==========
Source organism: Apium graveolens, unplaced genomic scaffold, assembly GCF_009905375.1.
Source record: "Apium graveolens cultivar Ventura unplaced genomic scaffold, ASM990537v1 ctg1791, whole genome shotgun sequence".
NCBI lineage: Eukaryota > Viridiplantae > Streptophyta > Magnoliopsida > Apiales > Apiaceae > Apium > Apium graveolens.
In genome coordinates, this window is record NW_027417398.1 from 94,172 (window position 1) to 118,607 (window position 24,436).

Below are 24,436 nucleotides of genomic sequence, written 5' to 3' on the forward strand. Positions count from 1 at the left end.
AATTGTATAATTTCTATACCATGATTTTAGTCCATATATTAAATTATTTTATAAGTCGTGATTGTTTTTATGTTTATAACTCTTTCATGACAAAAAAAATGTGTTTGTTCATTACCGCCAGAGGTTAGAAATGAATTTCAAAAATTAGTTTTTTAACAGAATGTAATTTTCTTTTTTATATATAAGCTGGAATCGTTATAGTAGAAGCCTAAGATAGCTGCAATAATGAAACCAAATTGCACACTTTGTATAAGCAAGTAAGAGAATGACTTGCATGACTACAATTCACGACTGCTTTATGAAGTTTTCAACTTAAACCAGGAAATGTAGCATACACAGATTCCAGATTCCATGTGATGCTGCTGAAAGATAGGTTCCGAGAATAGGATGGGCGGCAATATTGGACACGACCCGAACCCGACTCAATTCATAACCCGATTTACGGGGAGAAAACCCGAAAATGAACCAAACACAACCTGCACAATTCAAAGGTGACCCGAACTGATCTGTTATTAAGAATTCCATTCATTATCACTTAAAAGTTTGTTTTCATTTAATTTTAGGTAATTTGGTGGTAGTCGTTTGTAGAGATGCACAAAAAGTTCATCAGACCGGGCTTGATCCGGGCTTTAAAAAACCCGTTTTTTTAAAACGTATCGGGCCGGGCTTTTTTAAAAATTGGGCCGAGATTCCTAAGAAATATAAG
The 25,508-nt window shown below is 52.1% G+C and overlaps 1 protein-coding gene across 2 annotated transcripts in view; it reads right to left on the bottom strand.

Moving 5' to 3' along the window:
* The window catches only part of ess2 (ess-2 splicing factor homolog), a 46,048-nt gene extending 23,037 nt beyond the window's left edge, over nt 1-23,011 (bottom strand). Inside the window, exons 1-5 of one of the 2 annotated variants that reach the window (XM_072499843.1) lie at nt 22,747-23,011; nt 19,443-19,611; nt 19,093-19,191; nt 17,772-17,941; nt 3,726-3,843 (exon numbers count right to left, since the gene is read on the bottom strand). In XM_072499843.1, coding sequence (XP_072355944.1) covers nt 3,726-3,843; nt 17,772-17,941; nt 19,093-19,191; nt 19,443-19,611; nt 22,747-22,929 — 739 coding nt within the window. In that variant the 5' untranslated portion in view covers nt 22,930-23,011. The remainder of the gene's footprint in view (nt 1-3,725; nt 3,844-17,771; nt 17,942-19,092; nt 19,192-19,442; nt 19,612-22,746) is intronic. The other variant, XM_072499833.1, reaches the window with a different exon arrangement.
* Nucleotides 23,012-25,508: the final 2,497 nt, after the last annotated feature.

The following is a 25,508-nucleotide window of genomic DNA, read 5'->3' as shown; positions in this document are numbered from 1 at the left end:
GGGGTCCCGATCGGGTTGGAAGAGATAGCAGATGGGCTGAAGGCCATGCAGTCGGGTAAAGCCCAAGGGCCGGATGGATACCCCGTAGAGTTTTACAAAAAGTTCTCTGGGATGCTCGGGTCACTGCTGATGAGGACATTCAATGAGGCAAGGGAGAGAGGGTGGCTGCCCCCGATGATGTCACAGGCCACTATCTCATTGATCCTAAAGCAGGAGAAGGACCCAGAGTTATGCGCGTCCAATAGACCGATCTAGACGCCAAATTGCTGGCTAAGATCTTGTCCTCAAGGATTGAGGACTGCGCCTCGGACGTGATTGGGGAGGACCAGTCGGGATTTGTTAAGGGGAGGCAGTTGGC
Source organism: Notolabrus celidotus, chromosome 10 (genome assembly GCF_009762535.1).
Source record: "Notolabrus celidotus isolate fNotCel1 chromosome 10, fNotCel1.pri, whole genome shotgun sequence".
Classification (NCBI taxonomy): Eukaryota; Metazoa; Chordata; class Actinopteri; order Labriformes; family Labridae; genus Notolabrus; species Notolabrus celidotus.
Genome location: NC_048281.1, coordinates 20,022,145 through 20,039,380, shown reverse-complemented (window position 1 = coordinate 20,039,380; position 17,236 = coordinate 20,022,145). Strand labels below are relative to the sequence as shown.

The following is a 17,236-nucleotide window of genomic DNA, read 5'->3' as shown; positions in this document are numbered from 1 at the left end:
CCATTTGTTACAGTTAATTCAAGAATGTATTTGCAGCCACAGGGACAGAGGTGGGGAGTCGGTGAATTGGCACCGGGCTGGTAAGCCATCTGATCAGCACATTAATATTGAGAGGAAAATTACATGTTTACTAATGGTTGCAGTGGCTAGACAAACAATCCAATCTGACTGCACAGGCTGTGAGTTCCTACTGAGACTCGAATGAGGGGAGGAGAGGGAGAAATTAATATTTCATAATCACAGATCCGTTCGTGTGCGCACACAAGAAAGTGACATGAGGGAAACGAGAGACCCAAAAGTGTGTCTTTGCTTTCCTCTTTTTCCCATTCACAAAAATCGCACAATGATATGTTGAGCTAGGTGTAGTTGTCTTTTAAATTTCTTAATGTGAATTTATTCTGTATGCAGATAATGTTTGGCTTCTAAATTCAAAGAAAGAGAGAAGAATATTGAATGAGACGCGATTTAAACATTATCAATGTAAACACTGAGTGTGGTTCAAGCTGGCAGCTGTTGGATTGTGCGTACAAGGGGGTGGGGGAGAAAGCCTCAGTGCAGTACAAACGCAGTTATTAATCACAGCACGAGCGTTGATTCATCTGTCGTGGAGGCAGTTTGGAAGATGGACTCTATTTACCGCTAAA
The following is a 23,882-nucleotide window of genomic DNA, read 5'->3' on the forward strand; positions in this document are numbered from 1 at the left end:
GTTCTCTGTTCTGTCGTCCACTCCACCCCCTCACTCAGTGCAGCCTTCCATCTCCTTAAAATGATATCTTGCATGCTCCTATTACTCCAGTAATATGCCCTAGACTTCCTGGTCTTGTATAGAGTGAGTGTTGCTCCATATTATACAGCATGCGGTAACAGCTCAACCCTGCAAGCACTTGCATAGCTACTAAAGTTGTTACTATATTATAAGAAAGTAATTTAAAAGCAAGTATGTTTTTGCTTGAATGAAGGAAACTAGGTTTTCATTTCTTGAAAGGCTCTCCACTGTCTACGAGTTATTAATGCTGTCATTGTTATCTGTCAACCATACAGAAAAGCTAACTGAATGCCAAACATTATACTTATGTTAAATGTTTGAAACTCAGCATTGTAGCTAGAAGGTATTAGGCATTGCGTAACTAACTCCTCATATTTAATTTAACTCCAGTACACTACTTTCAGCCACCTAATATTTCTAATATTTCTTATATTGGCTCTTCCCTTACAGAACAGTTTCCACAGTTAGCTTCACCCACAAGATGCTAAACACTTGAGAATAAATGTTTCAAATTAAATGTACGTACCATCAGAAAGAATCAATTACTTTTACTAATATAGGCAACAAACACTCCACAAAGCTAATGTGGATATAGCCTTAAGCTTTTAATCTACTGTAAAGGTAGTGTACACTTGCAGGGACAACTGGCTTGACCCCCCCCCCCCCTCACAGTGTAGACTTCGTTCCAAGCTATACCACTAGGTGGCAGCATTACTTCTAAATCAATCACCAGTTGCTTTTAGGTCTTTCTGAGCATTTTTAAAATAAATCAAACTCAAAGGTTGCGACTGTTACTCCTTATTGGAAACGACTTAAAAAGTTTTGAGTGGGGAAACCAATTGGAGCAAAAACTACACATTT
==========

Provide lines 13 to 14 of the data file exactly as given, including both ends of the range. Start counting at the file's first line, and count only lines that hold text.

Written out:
Source organism: Notolabrus celidotus, chromosome 10 (genome assembly GCF_009762535.1).
Source record: "Notolabrus celidotus isolate fNotCel1 chromosome 10, fNotCel1.pri, whole genome shotgun sequence".